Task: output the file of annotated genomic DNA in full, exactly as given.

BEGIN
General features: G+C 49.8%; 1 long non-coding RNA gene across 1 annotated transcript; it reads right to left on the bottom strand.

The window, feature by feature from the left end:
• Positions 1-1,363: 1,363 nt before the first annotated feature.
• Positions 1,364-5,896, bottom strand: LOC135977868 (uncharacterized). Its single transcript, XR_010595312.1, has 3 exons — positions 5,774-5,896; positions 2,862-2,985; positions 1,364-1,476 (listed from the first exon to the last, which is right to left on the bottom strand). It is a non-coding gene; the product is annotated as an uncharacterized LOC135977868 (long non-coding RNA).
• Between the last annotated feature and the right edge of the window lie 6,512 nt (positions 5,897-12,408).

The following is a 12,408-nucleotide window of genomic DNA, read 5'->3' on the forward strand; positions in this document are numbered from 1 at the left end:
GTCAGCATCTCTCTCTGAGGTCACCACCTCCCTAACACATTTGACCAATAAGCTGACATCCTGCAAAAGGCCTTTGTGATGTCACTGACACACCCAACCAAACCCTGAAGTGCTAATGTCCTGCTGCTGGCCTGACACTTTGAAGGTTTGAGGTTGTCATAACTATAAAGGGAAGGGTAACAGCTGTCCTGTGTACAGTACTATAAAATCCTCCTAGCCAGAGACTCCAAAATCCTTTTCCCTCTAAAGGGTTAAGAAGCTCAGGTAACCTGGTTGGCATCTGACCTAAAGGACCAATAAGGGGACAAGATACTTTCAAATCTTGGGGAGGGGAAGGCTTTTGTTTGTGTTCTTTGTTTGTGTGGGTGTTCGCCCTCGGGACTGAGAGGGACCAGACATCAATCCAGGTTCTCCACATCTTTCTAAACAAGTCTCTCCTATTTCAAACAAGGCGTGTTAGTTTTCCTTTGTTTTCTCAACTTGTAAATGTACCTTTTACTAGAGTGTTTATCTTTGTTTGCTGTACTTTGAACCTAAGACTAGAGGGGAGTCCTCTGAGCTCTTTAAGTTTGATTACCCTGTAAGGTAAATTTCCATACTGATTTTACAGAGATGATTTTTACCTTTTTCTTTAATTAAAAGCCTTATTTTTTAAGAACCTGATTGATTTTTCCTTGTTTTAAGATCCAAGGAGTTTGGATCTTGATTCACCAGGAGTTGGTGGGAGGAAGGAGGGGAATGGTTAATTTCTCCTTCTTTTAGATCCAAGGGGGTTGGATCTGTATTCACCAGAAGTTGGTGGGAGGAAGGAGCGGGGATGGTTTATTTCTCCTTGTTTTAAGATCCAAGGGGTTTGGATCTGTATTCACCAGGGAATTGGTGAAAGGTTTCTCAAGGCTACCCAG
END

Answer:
General features: G+C 49.8%; 1 long non-coding RNA gene across 1 annotated transcript; it reads right to left on the bottom strand.

The window, feature by feature from the left end:
• Positions 1-1,363: 1,363 nt before the first annotated feature.
• Positions 1,364-5,896, bottom strand: LOC135977868 (uncharacterized). Its single transcript, XR_010595312.1, has 3 exons — positions 5,774-5,896; positions 2,862-2,985; positions 1,364-1,476 (listed from the first exon to the last, which is right to left on the bottom strand). It is a non-coding gene; the product is annotated as an uncharacterized LOC135977868 (long non-coding RNA).
• Between the last annotated feature and the right edge of the window lie 6,512 nt (positions 5,897-12,408).

The following is a 12,408-nucleotide window of genomic DNA, read 5'->3' on the forward strand; positions in this document are numbered from 1 at the left end:
GTCAGCATCTCTCTCTGAGGTCACCACCTCCCTAACACATTTGACCAATAAGCTGACATCCTGCAAAAGGCCTTTGTGATGTCACTGACACACCCAACCAAACCCTGAAGTGCTAATGTCCTGCTGCTGGCCTGACACTTTGAAGGTTTGAGGTTGTCATAACTATAAAGGGAAGGGTAACAGCTGTCCTGTGTACAGTACTATAAAATCCTCCTAGCCAGAGACTCCAAAATCCTTTTCCCTCTAAAGGGTTAAGAAGCTCAGGTAACCTGGTTGGCATCTGACCTAAAGGACCAATAAGGGGACAAGATACTTTCAAATCTTGGGGAGGGGAAGGCTTTTGTTTGTGTTCTTTGTTTGTGTGGGTGTTCGCCCTCGGGACTGAGAGGGACCAGACATCAATCCAGGTTCTCCACATCTTTCTAAACAAGTCTCTCCTATTTCAAACAAGGCGTGTTAGTTTTCCTTTGTTTTCTCAACTTGTAAATGTACCTTTTACTAGAGTGTTTATCTTTGTTTGCTGTACTTTGAACCTAAGACTAGAGGGGAGTCCTCTGAGCTCTTTAAGTTTGATTACCCTGTAAGGTAAATTTCCATACTGATTTTACAGAGATGATTTTTACCTTTTTCTTTAATTAAAAGCCTTATTTTTTAAGAACCTGATTGATTTTTCCTTGTTTTAAGATCCAAGGAGTTTGGATCTTGATTCACCAGGAGTTGGTGGGAGGAAGGAGGGGAATGGTTAATTTCTCCTTCTTTTAGATCCAAGGGGGTTGGATCTGTATTCACCAGAAGTTGGTGGGAGGAAGGAGCGGGGATGGTTTATTTCTCCTTGTTTTAAGATCCAAGGGGTTTGGATCTGTATTCACCAGGGAATTGGTGAAAGGTTTCTCAAGGCTACCCAG